The Fight’s On: Rhee, Klein, and Moskowitz Team Up in New York

In what might be the quote of the day (if not year), Geoffrey Canada tells Anna Phillips of the New York Times that,

Folks are genuinely looking for opportunities to make peace and not war….  And I think that’s terrific. But someone has to make war.

Who better to lead the troops than Joel Klein, Michelle Rhee, and Eva Moskowitz, three of the most aggressive education reformers of the last decade, or, if you prefer, as Phillips has it, “some of the most well-known and polarizing figures in public education.”

A triumvirate of kumbaya they are not.

And what they have now done is form a group that intends to raise $10 million annually for the next five years to lobby the New York State legislature to protect the reform initiatives launched by Klein and his mayoral boss Michael Bloomberg in New York City, promote reform throughout the state, and, as Phillips writes,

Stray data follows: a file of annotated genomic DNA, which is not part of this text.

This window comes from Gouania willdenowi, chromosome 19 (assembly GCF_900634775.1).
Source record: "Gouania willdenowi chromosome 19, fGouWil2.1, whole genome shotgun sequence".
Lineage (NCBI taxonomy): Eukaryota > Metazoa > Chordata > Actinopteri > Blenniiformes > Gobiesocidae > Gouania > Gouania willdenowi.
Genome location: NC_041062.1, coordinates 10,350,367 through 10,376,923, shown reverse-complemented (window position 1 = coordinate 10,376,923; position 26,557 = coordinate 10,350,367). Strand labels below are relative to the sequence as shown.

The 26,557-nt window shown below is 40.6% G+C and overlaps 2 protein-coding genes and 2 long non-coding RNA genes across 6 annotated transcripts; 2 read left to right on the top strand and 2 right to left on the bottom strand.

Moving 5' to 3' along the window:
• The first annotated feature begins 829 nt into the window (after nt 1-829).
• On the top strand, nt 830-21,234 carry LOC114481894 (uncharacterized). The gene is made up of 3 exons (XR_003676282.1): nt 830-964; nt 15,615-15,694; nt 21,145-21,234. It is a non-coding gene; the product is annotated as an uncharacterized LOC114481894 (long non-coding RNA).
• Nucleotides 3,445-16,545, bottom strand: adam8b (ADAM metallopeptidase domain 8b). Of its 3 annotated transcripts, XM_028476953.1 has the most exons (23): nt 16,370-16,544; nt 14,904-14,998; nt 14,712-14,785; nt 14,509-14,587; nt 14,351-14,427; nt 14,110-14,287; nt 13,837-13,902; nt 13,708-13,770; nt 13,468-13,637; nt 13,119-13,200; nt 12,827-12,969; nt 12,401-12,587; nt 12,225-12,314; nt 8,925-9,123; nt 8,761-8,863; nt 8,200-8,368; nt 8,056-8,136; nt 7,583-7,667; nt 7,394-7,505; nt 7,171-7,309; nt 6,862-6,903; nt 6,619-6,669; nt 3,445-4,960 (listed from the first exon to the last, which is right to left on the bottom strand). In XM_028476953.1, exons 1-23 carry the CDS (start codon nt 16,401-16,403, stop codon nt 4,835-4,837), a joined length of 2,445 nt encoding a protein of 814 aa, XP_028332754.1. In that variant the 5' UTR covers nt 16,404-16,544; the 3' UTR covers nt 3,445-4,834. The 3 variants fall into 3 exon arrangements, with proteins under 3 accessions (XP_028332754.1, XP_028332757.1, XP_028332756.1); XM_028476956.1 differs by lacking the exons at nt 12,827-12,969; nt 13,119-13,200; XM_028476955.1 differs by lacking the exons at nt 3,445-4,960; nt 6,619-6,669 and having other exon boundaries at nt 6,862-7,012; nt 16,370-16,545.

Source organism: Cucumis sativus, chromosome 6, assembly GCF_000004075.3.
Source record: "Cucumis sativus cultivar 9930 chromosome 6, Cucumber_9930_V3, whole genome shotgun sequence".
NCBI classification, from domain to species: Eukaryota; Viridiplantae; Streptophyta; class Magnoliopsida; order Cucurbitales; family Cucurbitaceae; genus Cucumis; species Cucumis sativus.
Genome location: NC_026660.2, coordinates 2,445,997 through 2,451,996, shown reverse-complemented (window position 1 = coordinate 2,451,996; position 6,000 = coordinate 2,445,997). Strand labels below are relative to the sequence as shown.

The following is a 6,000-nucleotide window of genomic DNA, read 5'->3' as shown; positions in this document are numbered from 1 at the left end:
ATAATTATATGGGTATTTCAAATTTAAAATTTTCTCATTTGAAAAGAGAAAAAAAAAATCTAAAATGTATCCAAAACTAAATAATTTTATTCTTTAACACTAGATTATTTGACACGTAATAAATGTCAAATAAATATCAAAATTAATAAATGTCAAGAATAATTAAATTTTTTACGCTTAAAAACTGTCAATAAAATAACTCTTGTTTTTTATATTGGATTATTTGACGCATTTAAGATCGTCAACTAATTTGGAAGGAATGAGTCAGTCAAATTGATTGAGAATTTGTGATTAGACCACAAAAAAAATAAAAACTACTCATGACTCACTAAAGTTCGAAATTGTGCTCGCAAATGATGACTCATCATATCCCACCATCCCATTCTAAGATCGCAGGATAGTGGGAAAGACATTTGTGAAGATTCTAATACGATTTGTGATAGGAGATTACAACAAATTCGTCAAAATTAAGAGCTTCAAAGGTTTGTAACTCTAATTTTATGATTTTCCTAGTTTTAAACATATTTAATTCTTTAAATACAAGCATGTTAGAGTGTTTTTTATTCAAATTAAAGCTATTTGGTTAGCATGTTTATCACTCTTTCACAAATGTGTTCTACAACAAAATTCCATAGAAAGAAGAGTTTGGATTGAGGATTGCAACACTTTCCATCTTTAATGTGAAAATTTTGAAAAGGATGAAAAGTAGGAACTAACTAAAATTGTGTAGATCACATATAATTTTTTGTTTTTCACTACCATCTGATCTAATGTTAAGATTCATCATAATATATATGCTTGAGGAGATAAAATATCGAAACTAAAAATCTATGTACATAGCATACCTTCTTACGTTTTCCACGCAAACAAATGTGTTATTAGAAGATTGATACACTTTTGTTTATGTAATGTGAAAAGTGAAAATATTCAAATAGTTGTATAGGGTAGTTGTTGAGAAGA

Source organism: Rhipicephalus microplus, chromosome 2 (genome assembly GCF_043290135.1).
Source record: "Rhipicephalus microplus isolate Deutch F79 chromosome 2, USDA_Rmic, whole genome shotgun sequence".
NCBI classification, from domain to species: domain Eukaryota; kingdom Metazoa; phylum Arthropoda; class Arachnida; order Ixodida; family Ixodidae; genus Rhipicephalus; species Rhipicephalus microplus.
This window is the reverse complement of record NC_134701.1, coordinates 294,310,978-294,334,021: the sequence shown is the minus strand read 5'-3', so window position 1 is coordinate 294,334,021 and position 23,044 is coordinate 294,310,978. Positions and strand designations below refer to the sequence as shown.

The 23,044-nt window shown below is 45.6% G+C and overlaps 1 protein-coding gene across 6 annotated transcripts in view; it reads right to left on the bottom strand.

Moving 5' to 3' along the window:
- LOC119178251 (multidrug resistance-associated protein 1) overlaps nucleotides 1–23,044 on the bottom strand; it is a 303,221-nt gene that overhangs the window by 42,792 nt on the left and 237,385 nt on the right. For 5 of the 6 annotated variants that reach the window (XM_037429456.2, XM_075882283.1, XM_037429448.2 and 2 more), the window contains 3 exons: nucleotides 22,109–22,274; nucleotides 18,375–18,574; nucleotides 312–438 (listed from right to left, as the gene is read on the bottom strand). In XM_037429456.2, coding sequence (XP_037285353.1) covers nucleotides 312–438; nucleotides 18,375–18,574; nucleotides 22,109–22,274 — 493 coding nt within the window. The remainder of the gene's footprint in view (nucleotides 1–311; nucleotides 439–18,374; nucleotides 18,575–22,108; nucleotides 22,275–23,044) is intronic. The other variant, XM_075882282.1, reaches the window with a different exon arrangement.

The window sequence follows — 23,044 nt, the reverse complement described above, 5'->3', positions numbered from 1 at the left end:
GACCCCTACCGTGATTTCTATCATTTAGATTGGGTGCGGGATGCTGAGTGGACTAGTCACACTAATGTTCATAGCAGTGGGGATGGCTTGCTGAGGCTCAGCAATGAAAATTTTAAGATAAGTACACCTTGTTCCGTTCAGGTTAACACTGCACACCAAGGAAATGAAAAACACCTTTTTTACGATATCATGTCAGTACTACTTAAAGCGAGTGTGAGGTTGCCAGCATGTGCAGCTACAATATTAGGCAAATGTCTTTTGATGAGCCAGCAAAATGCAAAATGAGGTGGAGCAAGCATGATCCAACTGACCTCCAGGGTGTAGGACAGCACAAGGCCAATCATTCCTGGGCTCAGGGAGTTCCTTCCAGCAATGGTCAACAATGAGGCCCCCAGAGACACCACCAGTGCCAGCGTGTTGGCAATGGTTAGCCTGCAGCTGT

…neutralize the might of the teachers’ unions, whose money, endorsements and get-out-the-vote efforts have swung many close elections.

Bloomberg’s third (and this time final) term expires at the end of next year. Says Phillips,

[T]he campaign is beginning while advocates of reform have an ally in the mayor. But their eyes are focused on 2014, when a new mayor—most likely one who is more sympathetic to the teachers’ union than Mr. Bloomberg has been—enters office.

In fact, the law to renew mayoral control over Gotham’s schools expires in 2015 and may pose an interesting early challenge for the group: What if, as Phillips suggests, the new mayor is not a friend of education reform?

The group, StudentsFirstNY (no webpage yet) has a bunch of hedge-funders and venture capitalists (not named by Phillips) involved and will be lead by Micah Lasher, the barely 30-year-old “magical wunderkind lobbyist,” as Gotham Schools dubbed him a couple of years ago, when Bloomberg sent him to Albany as the city’s lobbyist.

Let the games—er, battles—begin.

-Peter Meyer

This blog entry originally appeared on the Fordham Institute’s Board’s Eye View blog.

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